John 20:17 Jesus said to her, “Do not cling to Me, for I have not yet ascended to My Father; but go to My brethren and say to them, ‘I am ascending to My Father and your Father, and to My God and your God.’”

He is the only begotten of God in a sense that no one else is. Again, John 1:14 says:

John 1:14 And the Word became flesh and dwelt among us, and we beheld His glory, the glory as of the only begotten of the Father, full of grace and truth.

And we all know this verse:

John 3:16 “For God so loved the world that He gave His only begotten Son, that whoever believes in Him should not perish but have everlasting life.”

So we see there that Christ has a unique relationship with God the Father and we too have a unique relationship, yet it is different than what Jesus Christ does, although it is somewhat similar.

Third, the title “Son of God” describes a relationship of equality. The Son of God is not less than God in His divine nature. When Jesus claimed to be one with the Father, He was speaking of a unity of substance with the Father and thus equality in all the attributes of deity.

John 10:30 “I and My Father are one.”

The Jews certainly understood this claim, because they took up stones to stone him, protesting that “You make yourself God.” We will pick it up here in verses 33-38.

John 10:33-38 The Jews answered Him, saying, “For a good work we do not stone You, but for blasphemy, and because You, being a Man, make Yourself God.” Jesus answered them, “Is it not written in your law, ‘I said, “You are gods”’? If He called them gods, to whom the word of God came (and the Scripture cannot be broken), do you say of Him whom the Father sanctified and sent into the world, ‘You are blaspheming,’ because I said, ‘I am the Son of God’? If I do not do the works of My Father, do not believe Me; but if I do, though you do not believe Me, believe the works, that you may know and believe that the Father is in Me, and I in Him.”

We see there that there is a relationship of equality there that Christ shows Himself.

Fourth is that the title “Son of God” especially emphasizes Christ’s role as the revealer of God. He alone possesses the knowledge of the Father, other than what He has revealed to us. Now turn to John 14.

John 14:6-11 Jesus said to him, “I am the way, the truth, and the life. No one comes to the Father except through Me. If you had known Me, you would have known My Father also; and from now on you know Him and have seen Him.” Philip said to Him, “Lord, show us the Father, and it is sufficient for us.” Jesus said to him, “Have I been with you so long, and yet you have not known Me, Philip? He who has seen Me has seen the Father; so how can you say, ‘Show us the Father’? Do you not believe that I am in the Father, and the Father in Me? The words that I speak to you I do not speak on My own authority; but the Father who dwells in Me does the works. Believe Me that I am in the Father and the Father in Me, or else believe Me for the sake of the works themselves.”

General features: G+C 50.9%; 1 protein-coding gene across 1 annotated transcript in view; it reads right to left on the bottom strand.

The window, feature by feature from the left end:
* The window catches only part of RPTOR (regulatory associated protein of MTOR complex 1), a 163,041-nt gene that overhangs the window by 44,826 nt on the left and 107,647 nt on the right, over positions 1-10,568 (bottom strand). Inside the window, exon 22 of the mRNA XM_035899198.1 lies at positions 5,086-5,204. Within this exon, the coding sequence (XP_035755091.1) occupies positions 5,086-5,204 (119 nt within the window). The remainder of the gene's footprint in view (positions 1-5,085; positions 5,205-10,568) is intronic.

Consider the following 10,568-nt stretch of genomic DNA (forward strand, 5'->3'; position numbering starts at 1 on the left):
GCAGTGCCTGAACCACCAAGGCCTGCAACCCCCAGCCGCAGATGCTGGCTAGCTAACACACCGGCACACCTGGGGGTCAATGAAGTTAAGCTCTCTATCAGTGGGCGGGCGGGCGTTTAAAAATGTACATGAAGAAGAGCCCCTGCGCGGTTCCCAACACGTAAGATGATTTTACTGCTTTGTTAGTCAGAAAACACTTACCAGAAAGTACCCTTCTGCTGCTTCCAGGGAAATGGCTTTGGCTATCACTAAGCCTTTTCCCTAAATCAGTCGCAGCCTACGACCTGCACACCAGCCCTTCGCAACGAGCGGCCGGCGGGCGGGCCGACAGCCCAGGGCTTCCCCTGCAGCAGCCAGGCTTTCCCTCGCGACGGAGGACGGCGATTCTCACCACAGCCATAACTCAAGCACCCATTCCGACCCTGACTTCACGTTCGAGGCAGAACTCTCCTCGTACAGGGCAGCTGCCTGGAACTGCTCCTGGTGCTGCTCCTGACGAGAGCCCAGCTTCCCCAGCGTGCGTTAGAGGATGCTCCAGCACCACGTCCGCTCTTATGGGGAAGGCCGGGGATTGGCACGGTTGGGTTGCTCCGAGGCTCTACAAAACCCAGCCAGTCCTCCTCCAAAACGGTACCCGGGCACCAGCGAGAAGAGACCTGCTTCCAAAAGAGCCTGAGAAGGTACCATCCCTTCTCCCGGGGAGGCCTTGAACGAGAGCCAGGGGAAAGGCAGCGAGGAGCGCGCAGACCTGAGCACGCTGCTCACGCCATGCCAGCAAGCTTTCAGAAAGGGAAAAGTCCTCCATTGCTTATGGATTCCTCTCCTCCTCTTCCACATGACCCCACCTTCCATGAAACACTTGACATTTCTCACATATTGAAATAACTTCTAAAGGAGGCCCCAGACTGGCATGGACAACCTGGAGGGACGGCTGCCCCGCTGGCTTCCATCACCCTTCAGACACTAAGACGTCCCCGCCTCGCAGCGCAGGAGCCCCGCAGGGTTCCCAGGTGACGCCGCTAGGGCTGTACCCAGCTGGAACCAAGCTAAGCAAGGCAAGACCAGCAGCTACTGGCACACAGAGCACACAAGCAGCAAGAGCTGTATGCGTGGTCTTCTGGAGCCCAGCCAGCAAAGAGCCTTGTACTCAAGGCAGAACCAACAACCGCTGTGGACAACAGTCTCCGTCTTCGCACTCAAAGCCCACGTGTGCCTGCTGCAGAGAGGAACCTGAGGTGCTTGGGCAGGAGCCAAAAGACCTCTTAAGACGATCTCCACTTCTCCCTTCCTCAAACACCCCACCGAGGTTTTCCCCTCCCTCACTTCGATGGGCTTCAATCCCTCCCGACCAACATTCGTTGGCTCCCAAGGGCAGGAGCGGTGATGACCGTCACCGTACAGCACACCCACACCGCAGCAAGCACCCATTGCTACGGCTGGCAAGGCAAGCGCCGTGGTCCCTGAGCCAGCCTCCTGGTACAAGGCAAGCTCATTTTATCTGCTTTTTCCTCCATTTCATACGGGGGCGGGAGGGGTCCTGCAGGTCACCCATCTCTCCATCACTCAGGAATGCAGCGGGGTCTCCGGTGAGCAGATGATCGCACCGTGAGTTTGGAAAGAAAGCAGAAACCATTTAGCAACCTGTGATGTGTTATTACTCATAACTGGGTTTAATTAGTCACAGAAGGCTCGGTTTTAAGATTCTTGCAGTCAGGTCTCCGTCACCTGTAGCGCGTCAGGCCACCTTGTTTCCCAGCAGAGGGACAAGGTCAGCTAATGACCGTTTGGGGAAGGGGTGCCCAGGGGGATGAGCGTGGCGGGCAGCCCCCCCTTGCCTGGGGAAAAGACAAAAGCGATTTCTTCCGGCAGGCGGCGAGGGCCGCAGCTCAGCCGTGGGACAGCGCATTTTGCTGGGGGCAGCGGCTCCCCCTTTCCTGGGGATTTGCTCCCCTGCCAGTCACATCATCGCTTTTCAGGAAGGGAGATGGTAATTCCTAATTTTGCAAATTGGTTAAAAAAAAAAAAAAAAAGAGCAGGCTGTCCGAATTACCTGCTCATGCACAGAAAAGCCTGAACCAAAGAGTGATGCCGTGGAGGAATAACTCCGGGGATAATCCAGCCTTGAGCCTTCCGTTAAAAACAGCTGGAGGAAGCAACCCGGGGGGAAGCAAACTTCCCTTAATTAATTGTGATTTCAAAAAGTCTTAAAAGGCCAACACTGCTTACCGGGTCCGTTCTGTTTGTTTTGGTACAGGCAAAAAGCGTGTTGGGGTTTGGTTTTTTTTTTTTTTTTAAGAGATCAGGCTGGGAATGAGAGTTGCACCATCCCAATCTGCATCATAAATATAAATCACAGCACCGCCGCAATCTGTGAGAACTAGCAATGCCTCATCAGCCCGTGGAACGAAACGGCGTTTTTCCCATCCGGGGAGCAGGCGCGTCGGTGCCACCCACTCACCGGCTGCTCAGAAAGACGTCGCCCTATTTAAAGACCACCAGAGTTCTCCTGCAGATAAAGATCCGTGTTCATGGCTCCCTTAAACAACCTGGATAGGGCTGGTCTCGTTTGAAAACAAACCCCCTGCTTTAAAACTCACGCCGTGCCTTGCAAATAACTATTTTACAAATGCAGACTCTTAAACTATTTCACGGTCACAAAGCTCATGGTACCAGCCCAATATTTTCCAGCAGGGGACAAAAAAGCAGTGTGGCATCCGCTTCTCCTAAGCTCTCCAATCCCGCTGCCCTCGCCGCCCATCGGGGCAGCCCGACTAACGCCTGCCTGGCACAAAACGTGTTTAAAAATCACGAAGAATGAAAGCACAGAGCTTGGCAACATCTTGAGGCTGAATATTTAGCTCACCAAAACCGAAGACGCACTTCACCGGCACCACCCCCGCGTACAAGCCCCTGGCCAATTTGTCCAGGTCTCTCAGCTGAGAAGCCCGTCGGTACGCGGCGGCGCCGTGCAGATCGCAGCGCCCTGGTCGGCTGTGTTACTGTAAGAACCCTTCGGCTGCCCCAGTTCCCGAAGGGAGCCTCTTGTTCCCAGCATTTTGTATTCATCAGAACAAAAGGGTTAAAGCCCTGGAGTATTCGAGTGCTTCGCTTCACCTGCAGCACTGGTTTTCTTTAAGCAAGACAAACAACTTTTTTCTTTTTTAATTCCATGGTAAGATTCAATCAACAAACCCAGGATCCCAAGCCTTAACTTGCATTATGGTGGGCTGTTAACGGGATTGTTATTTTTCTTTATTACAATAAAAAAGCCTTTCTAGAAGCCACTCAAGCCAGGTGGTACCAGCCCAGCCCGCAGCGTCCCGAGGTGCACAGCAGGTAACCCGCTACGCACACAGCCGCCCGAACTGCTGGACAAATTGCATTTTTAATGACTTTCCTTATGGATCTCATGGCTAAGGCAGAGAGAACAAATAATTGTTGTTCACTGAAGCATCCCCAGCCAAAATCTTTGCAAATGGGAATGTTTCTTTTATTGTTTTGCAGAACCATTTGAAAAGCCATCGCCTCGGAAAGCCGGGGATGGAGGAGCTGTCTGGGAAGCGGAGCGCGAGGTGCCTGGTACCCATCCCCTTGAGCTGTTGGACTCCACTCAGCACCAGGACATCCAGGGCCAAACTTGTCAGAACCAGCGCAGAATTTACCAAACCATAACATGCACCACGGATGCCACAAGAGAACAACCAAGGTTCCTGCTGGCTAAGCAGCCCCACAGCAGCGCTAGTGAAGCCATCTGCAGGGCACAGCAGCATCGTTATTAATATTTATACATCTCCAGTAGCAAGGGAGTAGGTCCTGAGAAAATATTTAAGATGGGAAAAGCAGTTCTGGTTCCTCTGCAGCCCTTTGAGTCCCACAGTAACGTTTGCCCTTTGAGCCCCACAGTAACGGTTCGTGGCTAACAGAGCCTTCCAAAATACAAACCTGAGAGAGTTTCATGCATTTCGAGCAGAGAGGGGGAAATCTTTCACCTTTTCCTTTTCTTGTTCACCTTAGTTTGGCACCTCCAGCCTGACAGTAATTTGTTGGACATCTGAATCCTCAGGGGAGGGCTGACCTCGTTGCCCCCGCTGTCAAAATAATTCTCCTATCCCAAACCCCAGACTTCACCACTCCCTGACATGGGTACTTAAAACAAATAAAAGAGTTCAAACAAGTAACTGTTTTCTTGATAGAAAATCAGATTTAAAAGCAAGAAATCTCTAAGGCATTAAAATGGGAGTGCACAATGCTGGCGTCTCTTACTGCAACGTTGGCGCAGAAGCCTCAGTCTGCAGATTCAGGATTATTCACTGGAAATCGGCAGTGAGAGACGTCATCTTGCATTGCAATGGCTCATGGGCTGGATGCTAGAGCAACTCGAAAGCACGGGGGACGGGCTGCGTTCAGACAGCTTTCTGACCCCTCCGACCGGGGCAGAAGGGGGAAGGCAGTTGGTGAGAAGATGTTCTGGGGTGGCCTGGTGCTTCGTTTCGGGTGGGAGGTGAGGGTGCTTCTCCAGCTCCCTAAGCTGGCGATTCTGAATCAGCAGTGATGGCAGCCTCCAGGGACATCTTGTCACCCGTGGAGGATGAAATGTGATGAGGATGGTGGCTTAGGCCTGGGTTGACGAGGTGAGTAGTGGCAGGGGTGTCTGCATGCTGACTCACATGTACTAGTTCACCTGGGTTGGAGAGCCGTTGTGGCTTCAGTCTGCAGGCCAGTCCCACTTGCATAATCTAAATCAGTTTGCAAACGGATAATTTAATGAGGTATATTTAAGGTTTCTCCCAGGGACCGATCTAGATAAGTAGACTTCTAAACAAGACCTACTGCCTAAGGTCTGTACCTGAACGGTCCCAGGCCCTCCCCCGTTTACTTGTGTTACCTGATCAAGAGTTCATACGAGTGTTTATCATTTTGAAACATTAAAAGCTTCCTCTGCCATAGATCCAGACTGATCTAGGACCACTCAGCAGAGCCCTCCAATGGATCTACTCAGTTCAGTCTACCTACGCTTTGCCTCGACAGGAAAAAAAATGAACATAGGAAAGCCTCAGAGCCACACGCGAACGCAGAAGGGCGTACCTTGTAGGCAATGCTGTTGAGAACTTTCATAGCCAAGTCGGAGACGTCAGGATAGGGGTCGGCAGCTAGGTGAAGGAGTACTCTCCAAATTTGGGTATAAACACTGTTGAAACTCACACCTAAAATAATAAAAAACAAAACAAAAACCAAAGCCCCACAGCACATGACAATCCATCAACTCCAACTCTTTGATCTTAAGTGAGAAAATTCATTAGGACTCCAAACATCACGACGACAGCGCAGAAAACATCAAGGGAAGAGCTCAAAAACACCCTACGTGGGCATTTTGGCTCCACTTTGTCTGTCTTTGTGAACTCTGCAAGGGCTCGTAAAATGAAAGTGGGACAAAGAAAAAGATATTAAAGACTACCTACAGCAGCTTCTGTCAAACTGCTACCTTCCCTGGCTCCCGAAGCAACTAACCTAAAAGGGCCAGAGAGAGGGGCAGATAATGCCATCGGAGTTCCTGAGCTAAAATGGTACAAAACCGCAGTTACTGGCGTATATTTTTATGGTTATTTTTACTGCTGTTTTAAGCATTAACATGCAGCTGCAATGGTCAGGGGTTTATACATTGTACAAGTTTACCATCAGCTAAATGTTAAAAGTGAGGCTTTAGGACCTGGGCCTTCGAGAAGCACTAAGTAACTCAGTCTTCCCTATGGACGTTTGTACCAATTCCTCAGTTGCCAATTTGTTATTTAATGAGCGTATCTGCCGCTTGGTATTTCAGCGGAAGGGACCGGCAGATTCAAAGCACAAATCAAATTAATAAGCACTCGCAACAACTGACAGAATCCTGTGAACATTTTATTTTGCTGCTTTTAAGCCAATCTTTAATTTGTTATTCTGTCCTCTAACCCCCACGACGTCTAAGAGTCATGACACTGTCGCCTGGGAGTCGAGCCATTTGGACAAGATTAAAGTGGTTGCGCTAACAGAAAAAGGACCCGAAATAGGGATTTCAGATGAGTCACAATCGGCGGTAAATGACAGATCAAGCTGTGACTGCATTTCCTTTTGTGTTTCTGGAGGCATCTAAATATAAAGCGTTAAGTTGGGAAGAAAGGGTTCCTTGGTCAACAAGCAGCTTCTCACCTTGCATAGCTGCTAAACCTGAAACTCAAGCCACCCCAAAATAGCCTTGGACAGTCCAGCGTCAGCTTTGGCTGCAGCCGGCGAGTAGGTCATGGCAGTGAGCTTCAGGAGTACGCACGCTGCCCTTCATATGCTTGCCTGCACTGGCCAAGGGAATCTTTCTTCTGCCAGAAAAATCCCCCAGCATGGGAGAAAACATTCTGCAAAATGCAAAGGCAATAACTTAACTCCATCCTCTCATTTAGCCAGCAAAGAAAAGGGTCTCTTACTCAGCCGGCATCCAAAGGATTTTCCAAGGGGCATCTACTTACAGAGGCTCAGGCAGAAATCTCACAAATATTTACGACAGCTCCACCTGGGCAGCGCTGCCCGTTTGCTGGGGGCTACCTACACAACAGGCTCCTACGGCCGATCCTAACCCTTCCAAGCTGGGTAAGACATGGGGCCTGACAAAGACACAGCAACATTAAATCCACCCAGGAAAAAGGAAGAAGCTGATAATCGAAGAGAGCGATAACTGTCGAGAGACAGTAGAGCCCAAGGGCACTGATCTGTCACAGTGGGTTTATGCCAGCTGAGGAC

So Christ is the sole mediator of that knowledge and we find that in I Timothy 2.

I Timothy 2:5 For there is one God and one Mediator between God and men, the Man Christ Jesus.

Therefore, no one can know the Father except through the Son. The narrowness of this way to God, and the uniqueness of our call and election, should be a sober incentive to want to share this knowledge with others. This is what we do as we discuss scriptures among our families and with coworkers, and through the power of the Internet. We are passing on that knowledge, as we well should.

Going back to the term “fatherhood,” the third way that it is used is in describing God’s relationship to other beings by applying it in a specific sense to God, the Father of believers. God is the Father of all who believe in Christ, and in a special sense not shared by unbelievers.

God is called their Father, first of all, because they have a new standing before Him, speaking of members of God’s church. While unbelievers are the offspring of God because He created them, they do not have standing as sons. Their standing is rather as condemned sinners before God the Judge.

John 3:18 “He who believes in Him is not condemned; but he who does not believe is condemned already, because he has not believed in the name of the only begotten Son of God.

When a person believes in Christ as Savior, his life is wonderfully changed from grim condemnation to privileged sonship. This new standing grants to all believers the legal right and spiritual privileges of divine sonship. The indwelling of the Holy Spirit proves that we are children of God and heirs with Christ.

Now God is the Father of believers also in the sense that He gives them new life.

John 3:3 Jesus answered and said to him, “Most assuredly, I say to you, unless one is born again [or born from above], he cannot see the kingdom of God.”

This relationship then is a family one of the same realities that exist between an earthly father and child: the birth of the child, partaking of the father’s nature, the father’s care for the child, and the father’s discipline of the child. Furthermore, this new father/child relationship carries with it new brothers and sisters. So there is a direct physical parallel to the Family of God that we see in our own families.

To obtain God as Father is not a result of one’s own merit, but rather a result of Christ’s. The one who believes in Christ as Savior enters into the blessed Father/child relationship with God solely on the grounds of Christ’s sonship. Hebrews 2:17 says:

Hebrews 2:17 Therefore, in all things He had to be made like His brethren, that He might be a merciful and faithful High Priest in things pertaining to God, to make propitiation for the sins of the people.